### Table 1: Benchmark numbers in order to determine the scaling ratio estimation (the unit is not meaningful, Alpha is given as 100 for reference) Notice that an approach like the one used in [17] allows more accuracy but is beyond the scope of our approach. 6The only limitation is that some timings e ects due to processor speci c strengths will not be re ected in the simulation (for instance cache size). 7Of course for a given processor, di erent processor clock rates will give di erent ratios and other benchmarks can be used, such as SpecInt and SpecFp.

1996

Cited by 1

### Table 7 Necessary system knowledge for each of the 24 individualization cate gories.

1991

"... In PAGE 28: ... The necessary knowledge for user-tailoring a dialog system can be analyzed in more detail using the matrix classification scheme. In Table7 the necessary system knowledge is listed for each of the 24 individualization categories. Table 7 shows that method M1 (selectable alternatives) requires no special know- ledge about indivdualization procedures and is therefore most suitable for casual users, as has already been claimed.... In PAGE 28: ... In Table 7 the necessary system knowledge is listed for each of the 24 individualization categories. Table7 shows that method M1 (selectable alternatives) requires no special know- ledge about indivdualization procedures and is therefore most suitable for casual users, as has already been claimed. More interesting is the distinction between method M3 and M4 (configuration program/configuration file), since these methods offer the same possibilities (a high degree of freedom), but require different know- ledge.... In PAGE 28: ... More interesting is the distinction between method M3 and M4 (configuration program/configuration file), since these methods offer the same possibilities (a high degree of freedom), but require different know- ledge. Table7 shows that a special syntax in addition to the use of a text editor must be known for the configuration file method M4. Method M3 requires only knowledge about a special configuration program and will therefore be easier to understand.... In PAGE 29: ... Here user-tailoring becomes a dominant part of the user apos;s job and will be carried out regularly. In this case (see Table7 ) the... ..."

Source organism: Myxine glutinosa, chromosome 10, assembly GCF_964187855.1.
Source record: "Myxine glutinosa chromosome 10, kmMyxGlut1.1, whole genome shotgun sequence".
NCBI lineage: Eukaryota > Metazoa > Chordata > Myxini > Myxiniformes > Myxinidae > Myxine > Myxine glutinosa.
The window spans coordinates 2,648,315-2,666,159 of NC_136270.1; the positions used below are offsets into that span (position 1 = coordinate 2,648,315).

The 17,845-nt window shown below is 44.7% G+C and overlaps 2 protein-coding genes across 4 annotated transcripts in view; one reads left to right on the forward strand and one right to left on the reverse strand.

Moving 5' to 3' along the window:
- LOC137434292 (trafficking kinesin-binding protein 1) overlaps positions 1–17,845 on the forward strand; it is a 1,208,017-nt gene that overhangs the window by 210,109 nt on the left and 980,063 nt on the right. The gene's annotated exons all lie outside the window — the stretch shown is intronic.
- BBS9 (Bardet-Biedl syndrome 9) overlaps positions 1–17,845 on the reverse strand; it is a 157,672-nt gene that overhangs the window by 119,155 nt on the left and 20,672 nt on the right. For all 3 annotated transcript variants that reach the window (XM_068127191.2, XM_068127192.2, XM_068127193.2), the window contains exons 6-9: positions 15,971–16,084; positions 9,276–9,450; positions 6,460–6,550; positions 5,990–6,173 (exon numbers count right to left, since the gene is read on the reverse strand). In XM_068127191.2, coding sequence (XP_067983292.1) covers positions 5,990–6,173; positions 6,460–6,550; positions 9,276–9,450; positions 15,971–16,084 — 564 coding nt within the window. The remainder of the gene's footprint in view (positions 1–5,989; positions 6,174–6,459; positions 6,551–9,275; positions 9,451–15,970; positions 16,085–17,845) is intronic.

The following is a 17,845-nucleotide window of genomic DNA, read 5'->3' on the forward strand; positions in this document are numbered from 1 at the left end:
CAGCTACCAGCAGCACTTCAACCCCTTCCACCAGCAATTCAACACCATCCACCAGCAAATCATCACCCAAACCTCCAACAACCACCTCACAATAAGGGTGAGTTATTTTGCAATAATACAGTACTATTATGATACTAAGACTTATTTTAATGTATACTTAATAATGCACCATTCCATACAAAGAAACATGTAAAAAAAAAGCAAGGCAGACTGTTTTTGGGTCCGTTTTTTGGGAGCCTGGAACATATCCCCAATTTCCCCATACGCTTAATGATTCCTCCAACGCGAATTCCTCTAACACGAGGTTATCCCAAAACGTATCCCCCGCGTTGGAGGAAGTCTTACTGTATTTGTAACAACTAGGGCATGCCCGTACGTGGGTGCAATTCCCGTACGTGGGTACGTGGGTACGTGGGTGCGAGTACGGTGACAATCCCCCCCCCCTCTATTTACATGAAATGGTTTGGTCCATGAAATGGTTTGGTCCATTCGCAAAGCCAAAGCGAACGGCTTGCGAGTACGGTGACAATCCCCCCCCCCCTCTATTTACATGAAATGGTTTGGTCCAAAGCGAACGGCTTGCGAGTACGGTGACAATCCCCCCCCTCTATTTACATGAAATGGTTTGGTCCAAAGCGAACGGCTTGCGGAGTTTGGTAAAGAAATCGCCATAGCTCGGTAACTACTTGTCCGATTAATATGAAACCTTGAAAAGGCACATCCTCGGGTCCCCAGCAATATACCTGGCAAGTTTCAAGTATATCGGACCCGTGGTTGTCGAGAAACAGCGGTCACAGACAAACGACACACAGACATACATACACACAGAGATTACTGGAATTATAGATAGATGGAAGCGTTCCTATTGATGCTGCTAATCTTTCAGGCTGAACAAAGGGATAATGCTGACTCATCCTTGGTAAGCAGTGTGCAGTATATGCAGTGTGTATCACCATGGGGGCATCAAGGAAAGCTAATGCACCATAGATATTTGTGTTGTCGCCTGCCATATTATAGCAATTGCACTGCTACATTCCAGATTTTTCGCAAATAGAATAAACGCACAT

Cited by 16

### Table 1: Meaningful Engagement Matrix